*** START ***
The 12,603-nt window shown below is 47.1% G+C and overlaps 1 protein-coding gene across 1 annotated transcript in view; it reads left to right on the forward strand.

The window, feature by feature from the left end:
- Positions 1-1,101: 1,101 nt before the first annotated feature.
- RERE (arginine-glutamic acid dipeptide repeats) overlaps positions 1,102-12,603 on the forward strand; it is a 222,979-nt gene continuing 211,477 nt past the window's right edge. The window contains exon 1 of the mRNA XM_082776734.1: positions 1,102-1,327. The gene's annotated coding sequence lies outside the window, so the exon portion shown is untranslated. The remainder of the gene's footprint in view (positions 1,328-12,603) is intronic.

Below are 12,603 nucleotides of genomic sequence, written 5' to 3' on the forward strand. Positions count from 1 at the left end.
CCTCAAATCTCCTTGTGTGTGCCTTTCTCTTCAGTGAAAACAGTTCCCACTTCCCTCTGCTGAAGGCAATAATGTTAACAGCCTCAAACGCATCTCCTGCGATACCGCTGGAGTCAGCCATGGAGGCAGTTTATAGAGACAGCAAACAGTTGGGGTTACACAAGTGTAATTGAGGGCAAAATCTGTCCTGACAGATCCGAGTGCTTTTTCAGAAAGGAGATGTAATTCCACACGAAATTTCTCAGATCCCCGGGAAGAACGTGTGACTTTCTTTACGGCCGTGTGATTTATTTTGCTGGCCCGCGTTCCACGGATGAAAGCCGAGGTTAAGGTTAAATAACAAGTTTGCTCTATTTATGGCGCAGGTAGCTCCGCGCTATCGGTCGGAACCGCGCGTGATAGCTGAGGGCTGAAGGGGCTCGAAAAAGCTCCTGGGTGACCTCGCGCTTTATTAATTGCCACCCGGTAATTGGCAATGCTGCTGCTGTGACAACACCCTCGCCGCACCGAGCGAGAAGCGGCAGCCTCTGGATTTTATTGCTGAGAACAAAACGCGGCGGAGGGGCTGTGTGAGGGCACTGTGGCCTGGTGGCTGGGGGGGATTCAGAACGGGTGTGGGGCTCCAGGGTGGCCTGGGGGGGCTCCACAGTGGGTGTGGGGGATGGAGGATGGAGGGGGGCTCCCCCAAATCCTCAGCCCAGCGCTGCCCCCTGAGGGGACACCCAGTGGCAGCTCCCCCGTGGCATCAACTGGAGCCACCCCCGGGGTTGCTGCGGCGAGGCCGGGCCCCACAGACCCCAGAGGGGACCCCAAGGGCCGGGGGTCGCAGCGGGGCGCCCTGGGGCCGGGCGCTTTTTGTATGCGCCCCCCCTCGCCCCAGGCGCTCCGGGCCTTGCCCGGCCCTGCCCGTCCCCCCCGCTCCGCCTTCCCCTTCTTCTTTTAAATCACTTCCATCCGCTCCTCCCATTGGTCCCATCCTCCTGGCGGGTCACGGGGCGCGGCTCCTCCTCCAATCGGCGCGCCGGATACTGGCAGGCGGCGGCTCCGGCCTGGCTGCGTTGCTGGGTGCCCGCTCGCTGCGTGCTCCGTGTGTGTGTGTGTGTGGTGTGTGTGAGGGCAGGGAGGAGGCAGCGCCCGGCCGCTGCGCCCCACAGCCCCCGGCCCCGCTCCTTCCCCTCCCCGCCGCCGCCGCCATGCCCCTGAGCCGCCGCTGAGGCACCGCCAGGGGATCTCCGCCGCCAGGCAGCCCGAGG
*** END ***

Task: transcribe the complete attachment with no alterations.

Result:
The 12,603-nt window shown below is 47.1% G+C and overlaps 1 protein-coding gene across 1 annotated transcript in view; it reads left to right on the forward strand.

The window, feature by feature from the left end:
- Positions 1-1,101: 1,101 nt before the first annotated feature.
- RERE (arginine-glutamic acid dipeptide repeats) overlaps positions 1,102-12,603 on the forward strand; it is a 222,979-nt gene continuing 211,477 nt past the window's right edge. The window contains exon 1 of the mRNA XM_082776734.1: positions 1,102-1,327. The gene's annotated coding sequence lies outside the window, so the exon portion shown is untranslated. The remainder of the gene's footprint in view (positions 1,328-12,603) is intronic.

Below are 12,603 nucleotides of genomic sequence, written 5' to 3' on the forward strand. Positions count from 1 at the left end.
CCTCAAATCTCCTTGTGTGTGCCTTTCTCTTCAGTGAAAACAGTTCCCACTTCCCTCTGCTGAAGGCAATAATGTTAACAGCCTCAAACGCATCTCCTGCGATACCGCTGGAGTCAGCCATGGAGGCAGTTTATAGAGACAGCAAACAGTTGGGGTTACACAAGTGTAATTGAGGGCAAAATCTGTCCTGACAGATCCGAGTGCTTTTTCAGAAAGGAGATGTAATTCCACACGAAATTTCTCAGATCCCCGGGAAGAACGTGTGACTTTCTTTACGGCCGTGTGATTTATTTTGCTGGCCCGCGTTCCACGGATGAAAGCCGAGGTTAAGGTTAAATAACAAGTTTGCTCTATTTATGGCGCAGGTAGCTCCGCGCTATCGGTCGGAACCGCGCGTGATAGCTGAGGGCTGAAGGGGCTCGAAAAAGCTCCTGGGTGACCTCGCGCTTTATTAATTGCCACCCGGTAATTGGCAATGCTGCTGCTGTGACAACACCCTCGCCGCACCGAGCGAGAAGCGGCAGCCTCTGGATTTTATTGCTGAGAACAAAACGCGGCGGAGGGGCTGTGTGAGGGCACTGTGGCCTGGTGGCTGGGGGGGATTCAGAACGGGTGTGGGGCTCCAGGGTGGCCTGGGGGGGCTCCACAGTGGGTGTGGGGGATGGAGGATGGAGGGGGGCTCCCCCAAATCCTCAGCCCAGCGCTGCCCCCTGAGGGGACACCCAGTGGCAGCTCCCCCGTGGCATCAACTGGAGCCACCCCCGGGGTTGCTGCGGCGAGGCCGGGCCCCACAGACCCCAGAGGGGACCCCAAGGGCCGGGGGTCGCAGCGGGGCGCCCTGGGGCCGGGCGCTTTTTGTATGCGCCCCCCCTCGCCCCAGGCGCTCCGGGCCTTGCCCGGCCCTGCCCGTCCCCCCCGCTCCGCCTTCCCCTTCTTCTTTTAAATCACTTCCATCCGCTCCTCCCATTGGTCCCATCCTCCTGGCGGGTCACGGGGCGCGGCTCCTCCTCCAATCGGCGCGCCGGATACTGGCAGGCGGCGGCTCCGGCCTGGCTGCGTTGCTGGGTGCCCGCTCGCTGCGTGCTCCGTGTGTGTGTGTGTGTGGTGTGTGTGAGGGCAGGGAGGAGGCAGCGCCCGGCCGCTGCGCCCCACAGCCCCCGGCCCCGCTCCTTCCCCTCCCCGCCGCCGCCGCCATGCCCCTGAGCCGCCGCTGAGGCACCGCCAGGGGATCTCCGCCGCCAGGCAGCCCGAGG